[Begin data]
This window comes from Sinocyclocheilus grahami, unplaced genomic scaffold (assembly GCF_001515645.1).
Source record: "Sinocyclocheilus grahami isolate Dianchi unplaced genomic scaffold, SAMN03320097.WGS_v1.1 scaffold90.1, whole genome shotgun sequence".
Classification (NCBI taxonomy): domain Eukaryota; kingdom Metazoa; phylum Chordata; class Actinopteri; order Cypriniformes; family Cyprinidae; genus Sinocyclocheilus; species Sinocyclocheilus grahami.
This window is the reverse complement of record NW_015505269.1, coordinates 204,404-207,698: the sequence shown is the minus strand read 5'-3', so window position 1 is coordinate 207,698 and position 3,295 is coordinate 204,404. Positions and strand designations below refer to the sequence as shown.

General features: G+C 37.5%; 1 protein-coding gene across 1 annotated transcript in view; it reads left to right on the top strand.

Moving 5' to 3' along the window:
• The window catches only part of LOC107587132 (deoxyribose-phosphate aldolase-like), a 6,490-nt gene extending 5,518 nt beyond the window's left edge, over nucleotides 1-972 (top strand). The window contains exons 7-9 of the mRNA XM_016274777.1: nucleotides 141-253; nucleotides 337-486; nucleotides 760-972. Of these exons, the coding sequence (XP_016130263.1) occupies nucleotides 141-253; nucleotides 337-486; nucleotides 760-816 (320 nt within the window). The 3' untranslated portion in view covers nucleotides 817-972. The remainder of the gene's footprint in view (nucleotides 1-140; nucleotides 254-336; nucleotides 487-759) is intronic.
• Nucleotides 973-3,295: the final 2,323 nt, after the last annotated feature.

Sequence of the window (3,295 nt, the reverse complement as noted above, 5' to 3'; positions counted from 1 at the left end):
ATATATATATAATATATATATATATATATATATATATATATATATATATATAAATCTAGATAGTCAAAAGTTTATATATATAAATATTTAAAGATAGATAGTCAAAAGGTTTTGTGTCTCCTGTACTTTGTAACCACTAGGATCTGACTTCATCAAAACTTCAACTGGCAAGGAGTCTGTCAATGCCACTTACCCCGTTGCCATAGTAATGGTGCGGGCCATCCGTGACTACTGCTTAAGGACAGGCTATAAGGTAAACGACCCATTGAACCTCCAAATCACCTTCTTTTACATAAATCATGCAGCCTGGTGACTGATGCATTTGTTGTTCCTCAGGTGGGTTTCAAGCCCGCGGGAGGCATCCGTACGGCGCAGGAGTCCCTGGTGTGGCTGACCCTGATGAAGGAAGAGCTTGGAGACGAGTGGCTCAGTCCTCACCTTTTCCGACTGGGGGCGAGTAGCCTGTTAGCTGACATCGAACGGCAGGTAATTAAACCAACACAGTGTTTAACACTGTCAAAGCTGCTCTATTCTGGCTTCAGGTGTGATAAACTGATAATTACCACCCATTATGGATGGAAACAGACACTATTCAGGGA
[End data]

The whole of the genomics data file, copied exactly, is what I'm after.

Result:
This window comes from Sinocyclocheilus grahami, unplaced genomic scaffold (assembly GCF_001515645.1).
Source record: "Sinocyclocheilus grahami isolate Dianchi unplaced genomic scaffold, SAMN03320097.WGS_v1.1 scaffold90.1, whole genome shotgun sequence".
Classification (NCBI taxonomy): domain Eukaryota; kingdom Metazoa; phylum Chordata; class Actinopteri; order Cypriniformes; family Cyprinidae; genus Sinocyclocheilus; species Sinocyclocheilus grahami.
This window is the reverse complement of record NW_015505269.1, coordinates 204,404-207,698: the sequence shown is the minus strand read 5'-3', so window position 1 is coordinate 207,698 and position 3,295 is coordinate 204,404. Positions and strand designations below refer to the sequence as shown.

General features: G+C 37.5%; 1 protein-coding gene across 1 annotated transcript in view; it reads left to right on the top strand.

Moving 5' to 3' along the window:
• The window catches only part of LOC107587132 (deoxyribose-phosphate aldolase-like), a 6,490-nt gene extending 5,518 nt beyond the window's left edge, over nucleotides 1-972 (top strand). The window contains exons 7-9 of the mRNA XM_016274777.1: nucleotides 141-253; nucleotides 337-486; nucleotides 760-972. Of these exons, the coding sequence (XP_016130263.1) occupies nucleotides 141-253; nucleotides 337-486; nucleotides 760-816 (320 nt within the window). The 3' untranslated portion in view covers nucleotides 817-972. The remainder of the gene's footprint in view (nucleotides 1-140; nucleotides 254-336; nucleotides 487-759) is intronic.
• Nucleotides 973-3,295: the final 2,323 nt, after the last annotated feature.

Sequence of the window (3,295 nt, the reverse complement as noted above, 5' to 3'; positions counted from 1 at the left end):
ATATATATATAATATATATATATATATATATATATATATATATATATATATAAATCTAGATAGTCAAAAGTTTATATATATAAATATTTAAAGATAGATAGTCAAAAGGTTTTGTGTCTCCTGTACTTTGTAACCACTAGGATCTGACTTCATCAAAACTTCAACTGGCAAGGAGTCTGTCAATGCCACTTACCCCGTTGCCATAGTAATGGTGCGGGCCATCCGTGACTACTGCTTAAGGACAGGCTATAAGGTAAACGACCCATTGAACCTCCAAATCACCTTCTTTTACATAAATCATGCAGCCTGGTGACTGATGCATTTGTTGTTCCTCAGGTGGGTTTCAAGCCCGCGGGAGGCATCCGTACGGCGCAGGAGTCCCTGGTGTGGCTGACCCTGATGAAGGAAGAGCTTGGAGACGAGTGGCTCAGTCCTCACCTTTTCCGACTGGGGGCGAGTAGCCTGTTAGCTGACATCGAACGGCAGGTAATTAAACCAACACAGTGTTTAACACTGTCAAAGCTGCTCTATTCTGGCTTCAGGTGTGATAAACTGATAATTACCACCCATTATGGATGGAAACAGACACTATTCAGGGA